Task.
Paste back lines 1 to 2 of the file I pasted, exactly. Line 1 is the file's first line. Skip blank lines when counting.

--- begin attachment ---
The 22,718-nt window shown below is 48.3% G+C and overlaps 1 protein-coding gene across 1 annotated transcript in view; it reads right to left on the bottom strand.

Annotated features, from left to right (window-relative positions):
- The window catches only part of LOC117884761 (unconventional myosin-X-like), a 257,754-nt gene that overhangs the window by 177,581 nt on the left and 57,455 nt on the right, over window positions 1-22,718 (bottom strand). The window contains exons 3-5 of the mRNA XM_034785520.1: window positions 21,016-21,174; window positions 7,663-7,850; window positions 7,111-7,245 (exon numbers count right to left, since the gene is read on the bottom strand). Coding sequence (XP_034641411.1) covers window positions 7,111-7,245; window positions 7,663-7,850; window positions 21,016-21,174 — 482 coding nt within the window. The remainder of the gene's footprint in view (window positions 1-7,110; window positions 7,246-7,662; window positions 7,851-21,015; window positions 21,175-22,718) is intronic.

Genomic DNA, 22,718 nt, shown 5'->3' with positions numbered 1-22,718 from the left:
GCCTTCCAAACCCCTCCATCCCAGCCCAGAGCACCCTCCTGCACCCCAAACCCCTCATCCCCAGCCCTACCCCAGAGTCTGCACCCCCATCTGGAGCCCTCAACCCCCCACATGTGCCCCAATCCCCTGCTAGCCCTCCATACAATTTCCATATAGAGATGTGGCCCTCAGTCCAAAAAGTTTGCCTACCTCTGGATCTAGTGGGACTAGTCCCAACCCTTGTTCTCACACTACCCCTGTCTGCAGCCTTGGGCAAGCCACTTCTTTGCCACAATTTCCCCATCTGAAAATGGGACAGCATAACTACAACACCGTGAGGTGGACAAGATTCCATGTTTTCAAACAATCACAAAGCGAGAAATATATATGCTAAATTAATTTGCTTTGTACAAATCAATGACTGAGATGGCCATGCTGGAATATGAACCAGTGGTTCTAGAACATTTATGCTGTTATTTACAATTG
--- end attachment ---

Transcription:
The 22,718-nt window shown below is 48.3% G+C and overlaps 1 protein-coding gene across 1 annotated transcript in view; it reads right to left on the bottom strand.

Annotated features, from left to right (window-relative positions):